One hundred years ago the United States of America declared war on Germany and its allies on 6 April 1917. History curator Stephanie Gibson looks at American propaganda posters from the time, some of which were on display in New Zealand.
In the months that followed the declaration, millions of dramatic, emotional and persuasive American war posters were printed for recruitment, fundraising, Red Cross work, home front labour needs, conserving resources and food economy. Te Papa holds several examples, including the most iconic American poster of all: ‘I Want You’ by James Montgomery Flagg.
War posters were displayed in New Zealand towns and cities during the war, adorning a wide range of public buildings and spaces, such as recruitment stations, post offices, banks, shops, factories, tramcars, passenger ships, railway stations, and train carriages. New Zealand-made posters were seen alongside British, Australian, and occasionally American posters, which were sent to New Zealand for display to encourage recruitment of men and money.
Most of the warring nations were interested in the degree of success achieved by these propaganda posters in terms of design and message, and there was great interest in the artistic merits of each nation’s posters at the time. American posters were analysed favourably as follows: ‘The recruiting posters in particular have a freedom of design, a vigour and grip, which really tell. For when America came into the War … There was an air of glad youth in them which came like a Spring wind over our war-weary spirits.’1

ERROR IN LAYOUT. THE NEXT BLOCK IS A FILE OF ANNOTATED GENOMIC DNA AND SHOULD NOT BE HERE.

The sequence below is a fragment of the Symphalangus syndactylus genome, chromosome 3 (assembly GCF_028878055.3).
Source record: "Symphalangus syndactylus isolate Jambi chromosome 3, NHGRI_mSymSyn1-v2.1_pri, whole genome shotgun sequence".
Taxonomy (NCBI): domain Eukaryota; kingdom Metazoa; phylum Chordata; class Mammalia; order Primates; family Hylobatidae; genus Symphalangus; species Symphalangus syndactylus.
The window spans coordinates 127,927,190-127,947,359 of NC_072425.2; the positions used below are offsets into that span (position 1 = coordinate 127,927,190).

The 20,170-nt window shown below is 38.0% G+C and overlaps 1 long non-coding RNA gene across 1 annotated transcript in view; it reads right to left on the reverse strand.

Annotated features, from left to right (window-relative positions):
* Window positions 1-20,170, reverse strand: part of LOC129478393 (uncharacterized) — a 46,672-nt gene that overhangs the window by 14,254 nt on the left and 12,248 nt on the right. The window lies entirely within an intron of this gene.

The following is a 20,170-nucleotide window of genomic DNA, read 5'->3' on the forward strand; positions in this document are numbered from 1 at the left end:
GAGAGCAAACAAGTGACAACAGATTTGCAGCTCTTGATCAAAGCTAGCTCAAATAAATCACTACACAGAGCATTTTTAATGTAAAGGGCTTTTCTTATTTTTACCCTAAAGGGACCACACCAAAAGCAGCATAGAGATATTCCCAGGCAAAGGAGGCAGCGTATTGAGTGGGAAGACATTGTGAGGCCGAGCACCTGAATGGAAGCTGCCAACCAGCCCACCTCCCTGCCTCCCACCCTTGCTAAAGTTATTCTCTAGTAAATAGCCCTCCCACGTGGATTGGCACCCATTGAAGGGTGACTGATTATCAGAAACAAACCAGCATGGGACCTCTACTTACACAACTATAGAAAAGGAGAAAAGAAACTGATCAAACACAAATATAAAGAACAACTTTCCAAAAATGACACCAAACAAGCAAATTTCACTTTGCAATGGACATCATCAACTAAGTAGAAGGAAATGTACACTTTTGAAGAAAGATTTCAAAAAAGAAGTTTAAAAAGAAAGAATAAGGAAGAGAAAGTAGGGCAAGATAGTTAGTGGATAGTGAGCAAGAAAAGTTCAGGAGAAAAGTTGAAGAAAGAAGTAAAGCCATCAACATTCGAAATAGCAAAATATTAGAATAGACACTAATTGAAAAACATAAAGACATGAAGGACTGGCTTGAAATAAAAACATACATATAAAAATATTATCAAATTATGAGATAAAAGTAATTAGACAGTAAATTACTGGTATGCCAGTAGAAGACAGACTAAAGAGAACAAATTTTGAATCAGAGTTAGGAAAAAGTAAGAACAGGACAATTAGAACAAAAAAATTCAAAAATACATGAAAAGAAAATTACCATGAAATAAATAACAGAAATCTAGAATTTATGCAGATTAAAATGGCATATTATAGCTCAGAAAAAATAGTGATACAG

That said, American forces were slow to build up in Europe, much to the frustration of the Allies. The first units arrived on the Western Front in May 1917, but didn’t experience battle until October 1917. However, American soldiers paid a heavy toll in casualties, partly because of inexperience, and unwillingness to learn from the lessons of the British and French forces.
- Hardie, M. and Sabin, A.K. (1920). War posters: issued by belligerent and neutral nations 1914–1919. London: A & C Black Ltd.